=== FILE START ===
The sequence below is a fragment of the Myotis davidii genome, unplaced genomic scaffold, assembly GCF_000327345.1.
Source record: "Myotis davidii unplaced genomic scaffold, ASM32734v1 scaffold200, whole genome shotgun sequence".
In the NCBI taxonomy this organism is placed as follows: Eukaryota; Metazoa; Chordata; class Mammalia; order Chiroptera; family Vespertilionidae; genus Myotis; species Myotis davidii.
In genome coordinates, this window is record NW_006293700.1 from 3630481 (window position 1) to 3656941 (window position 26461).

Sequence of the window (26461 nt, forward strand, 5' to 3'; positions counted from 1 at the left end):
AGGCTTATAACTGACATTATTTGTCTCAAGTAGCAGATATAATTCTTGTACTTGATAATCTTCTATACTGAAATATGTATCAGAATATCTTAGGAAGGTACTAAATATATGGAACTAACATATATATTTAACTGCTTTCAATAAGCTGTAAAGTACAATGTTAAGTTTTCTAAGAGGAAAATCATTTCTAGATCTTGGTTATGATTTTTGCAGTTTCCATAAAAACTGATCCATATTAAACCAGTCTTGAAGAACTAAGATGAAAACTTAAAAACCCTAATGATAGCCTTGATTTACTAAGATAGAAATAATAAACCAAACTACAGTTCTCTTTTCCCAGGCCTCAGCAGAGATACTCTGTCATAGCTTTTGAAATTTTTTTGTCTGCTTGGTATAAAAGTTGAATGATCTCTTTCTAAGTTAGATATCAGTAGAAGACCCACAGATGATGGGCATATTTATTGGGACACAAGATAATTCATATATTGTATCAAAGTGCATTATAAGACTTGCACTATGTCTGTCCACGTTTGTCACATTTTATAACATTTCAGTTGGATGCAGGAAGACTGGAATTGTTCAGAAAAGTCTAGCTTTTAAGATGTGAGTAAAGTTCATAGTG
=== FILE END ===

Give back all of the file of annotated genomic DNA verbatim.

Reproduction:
The sequence below is a fragment of the Myotis davidii genome, unplaced genomic scaffold, assembly GCF_000327345.1.
Source record: "Myotis davidii unplaced genomic scaffold, ASM32734v1 scaffold200, whole genome shotgun sequence".
In the NCBI taxonomy this organism is placed as follows: Eukaryota; Metazoa; Chordata; class Mammalia; order Chiroptera; family Vespertilionidae; genus Myotis; species Myotis davidii.
In genome coordinates, this window is record NW_006293700.1 from 3630481 (window position 1) to 3656941 (window position 26461).

Sequence of the window (26461 nt, forward strand, 5' to 3'; positions counted from 1 at the left end):
AGGCTTATAACTGACATTATTTGTCTCAAGTAGCAGATATAATTCTTGTACTTGATAATCTTCTATACTGAAATATGTATCAGAATATCTTAGGAAGGTACTAAATATATGGAACTAACATATATATTTAACTGCTTTCAATAAGCTGTAAAGTACAATGTTAAGTTTTCTAAGAGGAAAATCATTTCTAGATCTTGGTTATGATTTTTGCAGTTTCCATAAAAACTGATCCATATTAAACCAGTCTTGAAGAACTAAGATGAAAACTTAAAAACCCTAATGATAGCCTTGATTTACTAAGATAGAAATAATAAACCAAACTACAGTTCTCTTTTCCCAGGCCTCAGCAGAGATACTCTGTCATAGCTTTTGAAATTTTTTTGTCTGCTTGGTATAAAAGTTGAATGATCTCTTTCTAAGTTAGATATCAGTAGAAGACCCACAGATGATGGGCATATTTATTGGGACACAAGATAATTCATATATTGTATCAAAGTGCATTATAAGACTTGCACTATGTCTGTCCACGTTTGTCACATTTTATAACATTTCAGTTGGATGCAGGAAGACTGGAATTGTTCAGAAAAGTCTAGCTTTTAAGATGTGAGTAAAGTTCATAGTG